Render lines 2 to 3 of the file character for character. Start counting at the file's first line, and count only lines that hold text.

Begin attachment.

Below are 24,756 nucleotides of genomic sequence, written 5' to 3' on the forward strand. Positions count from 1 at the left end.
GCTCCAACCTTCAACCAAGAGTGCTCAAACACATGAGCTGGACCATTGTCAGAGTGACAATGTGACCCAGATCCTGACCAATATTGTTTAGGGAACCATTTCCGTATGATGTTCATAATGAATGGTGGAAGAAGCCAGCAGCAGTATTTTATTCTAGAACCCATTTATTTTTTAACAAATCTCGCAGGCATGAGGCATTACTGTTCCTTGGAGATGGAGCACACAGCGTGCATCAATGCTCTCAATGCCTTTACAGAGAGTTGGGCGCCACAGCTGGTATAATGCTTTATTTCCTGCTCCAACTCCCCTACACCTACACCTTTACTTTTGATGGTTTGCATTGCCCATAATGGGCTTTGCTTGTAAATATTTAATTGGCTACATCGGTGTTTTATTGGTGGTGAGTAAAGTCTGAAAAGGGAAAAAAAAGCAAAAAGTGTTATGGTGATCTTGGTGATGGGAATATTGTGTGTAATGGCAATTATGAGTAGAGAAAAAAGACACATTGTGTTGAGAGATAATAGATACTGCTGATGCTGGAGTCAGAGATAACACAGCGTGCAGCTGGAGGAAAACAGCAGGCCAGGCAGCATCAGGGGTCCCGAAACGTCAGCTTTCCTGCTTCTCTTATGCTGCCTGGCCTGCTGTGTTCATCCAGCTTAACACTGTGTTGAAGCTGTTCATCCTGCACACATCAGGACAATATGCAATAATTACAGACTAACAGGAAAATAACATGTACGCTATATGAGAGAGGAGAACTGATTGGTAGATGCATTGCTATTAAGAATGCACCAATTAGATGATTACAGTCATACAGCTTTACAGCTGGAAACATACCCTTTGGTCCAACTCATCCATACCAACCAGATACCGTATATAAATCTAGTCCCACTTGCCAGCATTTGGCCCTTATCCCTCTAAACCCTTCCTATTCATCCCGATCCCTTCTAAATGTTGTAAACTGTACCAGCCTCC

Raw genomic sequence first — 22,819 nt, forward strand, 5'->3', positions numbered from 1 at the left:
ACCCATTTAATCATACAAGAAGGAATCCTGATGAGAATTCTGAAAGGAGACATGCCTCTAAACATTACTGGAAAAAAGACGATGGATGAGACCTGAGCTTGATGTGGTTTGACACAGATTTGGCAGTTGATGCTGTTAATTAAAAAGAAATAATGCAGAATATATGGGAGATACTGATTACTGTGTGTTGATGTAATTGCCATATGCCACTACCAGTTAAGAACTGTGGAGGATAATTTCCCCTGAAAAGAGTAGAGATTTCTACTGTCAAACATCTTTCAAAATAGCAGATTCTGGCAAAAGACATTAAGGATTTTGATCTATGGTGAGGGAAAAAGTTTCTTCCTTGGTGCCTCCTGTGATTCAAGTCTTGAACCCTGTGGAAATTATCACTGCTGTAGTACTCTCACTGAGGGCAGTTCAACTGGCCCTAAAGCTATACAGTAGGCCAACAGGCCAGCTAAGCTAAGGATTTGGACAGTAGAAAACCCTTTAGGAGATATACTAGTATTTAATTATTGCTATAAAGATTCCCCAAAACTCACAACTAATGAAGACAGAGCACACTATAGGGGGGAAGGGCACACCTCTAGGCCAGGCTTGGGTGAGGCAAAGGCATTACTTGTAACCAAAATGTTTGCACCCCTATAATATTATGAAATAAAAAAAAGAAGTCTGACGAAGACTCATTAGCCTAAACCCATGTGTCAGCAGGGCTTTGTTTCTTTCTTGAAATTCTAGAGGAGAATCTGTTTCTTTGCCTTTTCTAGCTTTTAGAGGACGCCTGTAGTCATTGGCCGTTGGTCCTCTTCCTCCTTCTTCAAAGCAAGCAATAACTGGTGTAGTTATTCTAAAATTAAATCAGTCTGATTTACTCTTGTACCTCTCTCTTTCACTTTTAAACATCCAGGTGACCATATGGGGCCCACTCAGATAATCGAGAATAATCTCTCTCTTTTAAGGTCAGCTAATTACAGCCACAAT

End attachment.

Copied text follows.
GCTCCAACCTTCAACCAAGAGTGCTCAAACACATGAGCTGGACCATTGTCAGAGTGACAATGTGACCCAGATCCTGACCAATATTGTTTAGGGAACCATTTCCGTATGATGTTCATAATGAATGGTGGAAGAAGCCAGCAGCAGTATTTTATTCTAGAACCCATTTATTTTTTAACAAATCTCGCAGGCATGAGGCATTACTGTTCCTTGGAGATGGAGCACACAGCGTGCATCAATGCTCTCAATGCCTTTACAGAGAGTTGGGCGCCACAGCTGGTATAATGCTTTATTTCCTGCTCCAACTCCCCTACACCTACACCTTTACTTTTGATGGTTTGCATTGCCCATAATGGGCTTTGCTTGTAAATATTTAATTGGCTACATCGGTGTTTTATTGGTGGTGAGTAAAGTCTGAAAAGGGAAAAAAAAGCAAAAAGTGTTATGGTGATCTTGGTGATGGGAATATTGTGTGTAATGGCAATTATGAGTAGAGAAAAAAGACACATTGTGTTGAGAGATAATAGATACTGCTGATGCTGGAGTCAGAGATAACACAGCGTGCAGCTGGAGGAAAACAGCAGGCCAGGCAGCATCAGGGGTCCCGAAACGTCAGCTTTCCTGCTTCTCTTATGCTGCCTGGCCTGCTGTGTTCATCCAGCTTAACACTGTGTTGAAGCTGTTCATCCTGCACACATCAGGACAATATGCAATAATTACAGACTAACAGGAAAATAACATGTACGCTATATGAGAGAGGAGAACTGATTGGTAGATGCATTGCTATTAAGAATGCACCAATTAGATGATTACAGTCATACAGCTTTACAGCTGGAAACATACCCTTTGGTCCAACTCATCCATACCAACCAGATACCGTATATAAATCTAGTCCCACTTGCCAGCATTTGGCCCTTATCCCTCTAAACCCTTCCTATTCATCCCGATCCCTTCTAAATGTTGTAAACTGTACCAGCCTCC

Raw genomic sequence first — 22,819 nt, forward strand, 5'->3', positions numbered from 1 at the left: